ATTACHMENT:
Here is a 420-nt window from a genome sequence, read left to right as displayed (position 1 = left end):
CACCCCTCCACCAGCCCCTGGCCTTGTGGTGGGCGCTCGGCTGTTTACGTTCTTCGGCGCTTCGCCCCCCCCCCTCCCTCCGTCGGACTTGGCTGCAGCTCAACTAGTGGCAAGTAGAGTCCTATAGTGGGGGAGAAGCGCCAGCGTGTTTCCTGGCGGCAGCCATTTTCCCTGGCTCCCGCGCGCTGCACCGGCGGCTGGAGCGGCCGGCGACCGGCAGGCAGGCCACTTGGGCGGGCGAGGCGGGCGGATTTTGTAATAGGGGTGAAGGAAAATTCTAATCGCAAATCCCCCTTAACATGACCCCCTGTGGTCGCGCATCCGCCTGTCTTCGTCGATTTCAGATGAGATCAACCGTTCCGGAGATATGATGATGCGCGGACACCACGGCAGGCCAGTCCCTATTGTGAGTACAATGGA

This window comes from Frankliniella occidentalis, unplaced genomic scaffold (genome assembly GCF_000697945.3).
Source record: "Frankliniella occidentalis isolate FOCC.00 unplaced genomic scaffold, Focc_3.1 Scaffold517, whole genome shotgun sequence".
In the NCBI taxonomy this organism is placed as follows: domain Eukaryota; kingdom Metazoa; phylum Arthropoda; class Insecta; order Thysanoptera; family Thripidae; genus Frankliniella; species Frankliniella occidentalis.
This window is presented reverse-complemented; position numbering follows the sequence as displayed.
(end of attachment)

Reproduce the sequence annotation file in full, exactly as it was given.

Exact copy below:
Here is a 420-nt window from a genome sequence, read left to right as displayed (position 1 = left end):
CACCCCTCCACCAGCCCCTGGCCTTGTGGTGGGCGCTCGGCTGTTTACGTTCTTCGGCGCTTCGCCCCCCCCCCTCCCTCCGTCGGACTTGGCTGCAGCTCAACTAGTGGCAAGTAGAGTCCTATAGTGGGGGAGAAGCGCCAGCGTGTTTCCTGGCGGCAGCCATTTTCCCTGGCTCCCGCGCGCTGCACCGGCGGCTGGAGCGGCCGGCGACCGGCAGGCAGGCCACTTGGGCGGGCGAGGCGGGCGGATTTTGTAATAGGGGTGAAGGAAAATTCTAATCGCAAATCCCCCTTAACATGACCCCCTGTGGTCGCGCATCCGCCTGTCTTCGTCGATTTCAGATGAGATCAACCGTTCCGGAGATATGATGATGCGCGGACACCACGGCAGGCCAGTCCCTATTGTGAGTACAATGGA

This window comes from Frankliniella occidentalis, unplaced genomic scaffold (genome assembly GCF_000697945.3).
Source record: "Frankliniella occidentalis isolate FOCC.00 unplaced genomic scaffold, Focc_3.1 Scaffold517, whole genome shotgun sequence".
In the NCBI taxonomy this organism is placed as follows: domain Eukaryota; kingdom Metazoa; phylum Arthropoda; class Insecta; order Thysanoptera; family Thripidae; genus Frankliniella; species Frankliniella occidentalis.
This window is presented reverse-complemented; position numbering follows the sequence as displayed.